Are you a member of the Mile High Club? No, not the one that involves airplanes and sardine can acrobatics. I’m talking about running at elevations of 5,280 feet and higher.
Living in Denver, all of my running is done at a high altitude and I wouldn’t have it any other way. Running at a lower altitude than you’re used to can leave you feeling like Superman— you cruise along with energy to spare and your chest swells with boastful pride and oxygen-rich air. Running at a higher altitude on the other hand will make you feel like a slug, and a wheezing slow one at that. However, if you’re careful, and keep some of the following tips in mind, high altitude running can be very enjoyable.
Hydrate. Drink plenty of fluids before, during and after your run. Then drink some more. Dehydration occurs quicker at higher altitudes, so this is good advice even if you won’t be running. Experts generally agree that eating snow to hydrate is not a good idea because it burns too much energy to warm the snow to body temperature and it drops your core temperature. Everyone agrees that eating yellow snow is a bad idea.
There’s less air up here. This is a good news/bad news situation. The bad news is that according to renowned running coach Dr. Jack Daniels, at an elevation of 6,500 feet you lose 10 percent to 12 percent in VO2 max and at 7,500 feet you lose 12 percent to 15 percent. The good news is that a lower density of air means lower air resistance and better running economy. You just keep telling yourself that when you’re winded like an overweight smoker climbing to the top row in the stadium.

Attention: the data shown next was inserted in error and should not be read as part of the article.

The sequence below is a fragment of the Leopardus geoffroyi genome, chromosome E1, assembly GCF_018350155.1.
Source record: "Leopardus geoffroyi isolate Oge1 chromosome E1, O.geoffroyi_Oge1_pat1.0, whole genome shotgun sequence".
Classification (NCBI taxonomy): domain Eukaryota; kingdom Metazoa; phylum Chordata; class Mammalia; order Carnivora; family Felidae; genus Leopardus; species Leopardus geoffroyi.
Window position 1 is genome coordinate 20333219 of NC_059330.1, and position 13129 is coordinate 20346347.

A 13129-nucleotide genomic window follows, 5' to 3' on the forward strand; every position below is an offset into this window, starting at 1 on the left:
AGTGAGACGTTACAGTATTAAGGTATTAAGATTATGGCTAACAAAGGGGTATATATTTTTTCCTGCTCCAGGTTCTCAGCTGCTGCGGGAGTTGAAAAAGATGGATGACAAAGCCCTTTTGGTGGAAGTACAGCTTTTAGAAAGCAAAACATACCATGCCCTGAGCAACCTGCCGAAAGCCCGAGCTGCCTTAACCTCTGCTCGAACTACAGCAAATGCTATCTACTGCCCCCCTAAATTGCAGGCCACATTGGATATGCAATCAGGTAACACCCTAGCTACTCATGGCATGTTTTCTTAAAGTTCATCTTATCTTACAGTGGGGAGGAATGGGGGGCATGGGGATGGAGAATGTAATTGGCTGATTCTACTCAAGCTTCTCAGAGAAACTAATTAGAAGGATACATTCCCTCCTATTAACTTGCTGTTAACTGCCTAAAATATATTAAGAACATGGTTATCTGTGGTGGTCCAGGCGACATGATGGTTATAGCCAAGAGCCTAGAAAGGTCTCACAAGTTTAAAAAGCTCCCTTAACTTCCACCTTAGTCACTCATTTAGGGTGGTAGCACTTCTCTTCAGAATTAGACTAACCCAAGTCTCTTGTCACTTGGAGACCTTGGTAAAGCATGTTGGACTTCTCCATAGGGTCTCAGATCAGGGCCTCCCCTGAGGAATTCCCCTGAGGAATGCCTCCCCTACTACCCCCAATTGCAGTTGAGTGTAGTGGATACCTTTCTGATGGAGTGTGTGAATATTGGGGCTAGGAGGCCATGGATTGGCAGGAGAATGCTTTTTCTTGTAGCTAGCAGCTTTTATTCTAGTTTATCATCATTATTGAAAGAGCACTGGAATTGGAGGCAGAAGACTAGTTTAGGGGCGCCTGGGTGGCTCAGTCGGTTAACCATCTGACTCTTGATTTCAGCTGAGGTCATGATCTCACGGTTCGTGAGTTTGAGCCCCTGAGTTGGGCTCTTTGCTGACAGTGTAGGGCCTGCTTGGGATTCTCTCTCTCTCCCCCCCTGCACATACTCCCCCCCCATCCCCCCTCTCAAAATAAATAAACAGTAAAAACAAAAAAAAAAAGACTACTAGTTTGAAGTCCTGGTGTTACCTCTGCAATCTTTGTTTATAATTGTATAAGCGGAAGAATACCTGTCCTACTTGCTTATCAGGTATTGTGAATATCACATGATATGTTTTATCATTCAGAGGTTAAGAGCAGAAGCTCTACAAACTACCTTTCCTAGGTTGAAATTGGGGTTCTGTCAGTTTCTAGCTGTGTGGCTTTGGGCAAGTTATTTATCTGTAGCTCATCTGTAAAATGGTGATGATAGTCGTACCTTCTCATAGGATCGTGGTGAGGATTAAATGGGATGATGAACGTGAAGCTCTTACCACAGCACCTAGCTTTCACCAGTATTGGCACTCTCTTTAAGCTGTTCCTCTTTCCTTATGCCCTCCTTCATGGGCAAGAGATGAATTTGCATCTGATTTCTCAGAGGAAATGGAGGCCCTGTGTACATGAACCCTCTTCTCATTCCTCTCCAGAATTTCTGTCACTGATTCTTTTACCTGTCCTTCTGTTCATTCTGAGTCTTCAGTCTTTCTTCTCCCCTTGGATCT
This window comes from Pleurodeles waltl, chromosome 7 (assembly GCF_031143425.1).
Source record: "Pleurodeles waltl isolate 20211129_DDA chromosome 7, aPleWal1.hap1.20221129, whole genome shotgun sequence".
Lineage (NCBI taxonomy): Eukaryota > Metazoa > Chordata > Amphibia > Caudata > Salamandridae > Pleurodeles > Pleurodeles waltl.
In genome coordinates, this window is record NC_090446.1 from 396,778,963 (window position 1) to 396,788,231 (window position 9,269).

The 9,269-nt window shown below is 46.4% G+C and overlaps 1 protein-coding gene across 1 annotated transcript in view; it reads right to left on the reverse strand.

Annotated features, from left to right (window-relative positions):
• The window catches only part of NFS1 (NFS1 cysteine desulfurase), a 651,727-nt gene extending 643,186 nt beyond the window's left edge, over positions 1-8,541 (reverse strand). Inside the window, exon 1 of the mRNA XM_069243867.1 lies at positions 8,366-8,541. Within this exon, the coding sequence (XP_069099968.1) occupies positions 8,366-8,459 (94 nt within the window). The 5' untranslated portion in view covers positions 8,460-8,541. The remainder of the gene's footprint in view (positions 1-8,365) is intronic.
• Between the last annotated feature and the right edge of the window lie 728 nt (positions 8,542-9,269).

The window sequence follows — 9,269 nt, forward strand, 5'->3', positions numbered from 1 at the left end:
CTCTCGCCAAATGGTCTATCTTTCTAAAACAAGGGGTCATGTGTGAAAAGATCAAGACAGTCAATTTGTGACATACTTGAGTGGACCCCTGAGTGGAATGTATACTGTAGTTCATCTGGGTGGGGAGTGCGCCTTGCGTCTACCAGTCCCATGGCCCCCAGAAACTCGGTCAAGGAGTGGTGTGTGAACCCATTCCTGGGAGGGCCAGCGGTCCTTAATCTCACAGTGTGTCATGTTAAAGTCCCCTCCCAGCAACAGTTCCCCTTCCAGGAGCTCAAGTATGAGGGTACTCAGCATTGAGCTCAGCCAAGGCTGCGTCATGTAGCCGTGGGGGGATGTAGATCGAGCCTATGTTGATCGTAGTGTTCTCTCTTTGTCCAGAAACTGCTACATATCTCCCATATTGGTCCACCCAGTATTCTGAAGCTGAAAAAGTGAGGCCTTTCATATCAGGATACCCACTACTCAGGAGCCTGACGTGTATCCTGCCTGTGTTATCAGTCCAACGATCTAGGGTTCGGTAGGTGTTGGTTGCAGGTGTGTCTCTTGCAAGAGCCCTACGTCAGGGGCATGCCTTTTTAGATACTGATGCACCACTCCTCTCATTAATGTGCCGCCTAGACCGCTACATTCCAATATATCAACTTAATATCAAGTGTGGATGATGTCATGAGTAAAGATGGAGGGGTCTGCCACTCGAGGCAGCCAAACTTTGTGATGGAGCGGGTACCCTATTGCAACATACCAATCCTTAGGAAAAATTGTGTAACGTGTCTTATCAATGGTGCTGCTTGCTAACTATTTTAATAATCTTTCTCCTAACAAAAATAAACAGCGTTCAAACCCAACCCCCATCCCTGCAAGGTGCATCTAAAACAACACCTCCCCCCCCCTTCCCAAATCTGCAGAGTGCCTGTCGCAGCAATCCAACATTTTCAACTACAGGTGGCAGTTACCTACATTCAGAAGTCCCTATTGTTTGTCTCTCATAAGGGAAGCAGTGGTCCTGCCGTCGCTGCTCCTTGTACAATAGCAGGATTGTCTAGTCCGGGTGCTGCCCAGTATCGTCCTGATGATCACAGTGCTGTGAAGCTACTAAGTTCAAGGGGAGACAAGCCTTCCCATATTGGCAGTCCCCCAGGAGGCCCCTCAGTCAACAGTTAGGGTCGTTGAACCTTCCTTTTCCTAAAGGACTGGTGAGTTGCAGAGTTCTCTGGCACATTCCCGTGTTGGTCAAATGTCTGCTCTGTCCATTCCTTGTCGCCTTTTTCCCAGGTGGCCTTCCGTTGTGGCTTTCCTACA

Enjoy the view. It’s a little known fact that the scenery improves by 10 percent to 12 percent with every 2,000 feet you gain in elevation. All right, I just made that up, but you should prepare yourself for a slower paced run than you’re accustomed to and you’ll find that focusing on the surroundings instead of your watch will make that easier.
Wear sunscreen. Putting yourself a mile closer to the sun may seem insignificant when you think about how far away the sun is, but I assure you that it will not feel insignificant tomorrow if you fail to heed this advice.
Lip Balm, and plenty of it. When you pass another runner you want to be able to wave and crack a smile, not your lips.
Take it easy. Stick to easy runs until you become acclimated. Don’t try to go out and run a tough session of intervals on your first run at altitude. If you’ll be racing at a high altitude, plan to spend as much time as possible at that altitude prior to the race.
A couple of weeks ago I spent the weekend in a quaint log cabin up near Grand Lake, Colorado (elevation 8,700 ft). After putting many of the above tips and guidelines to use, I learned one additional trick that works better than any of the rest. I have never heard any running magazines, Web sites or coaches mention this tip, so it’s exclusive to the Complete Running Network. We really do go the extra mile (vertically) to bring you the best running advice. Without further ado here is the best altitude running tip that I can give you:
Run with a good sled dog who understands the “mush” command. I assure you it will do wonders for your time.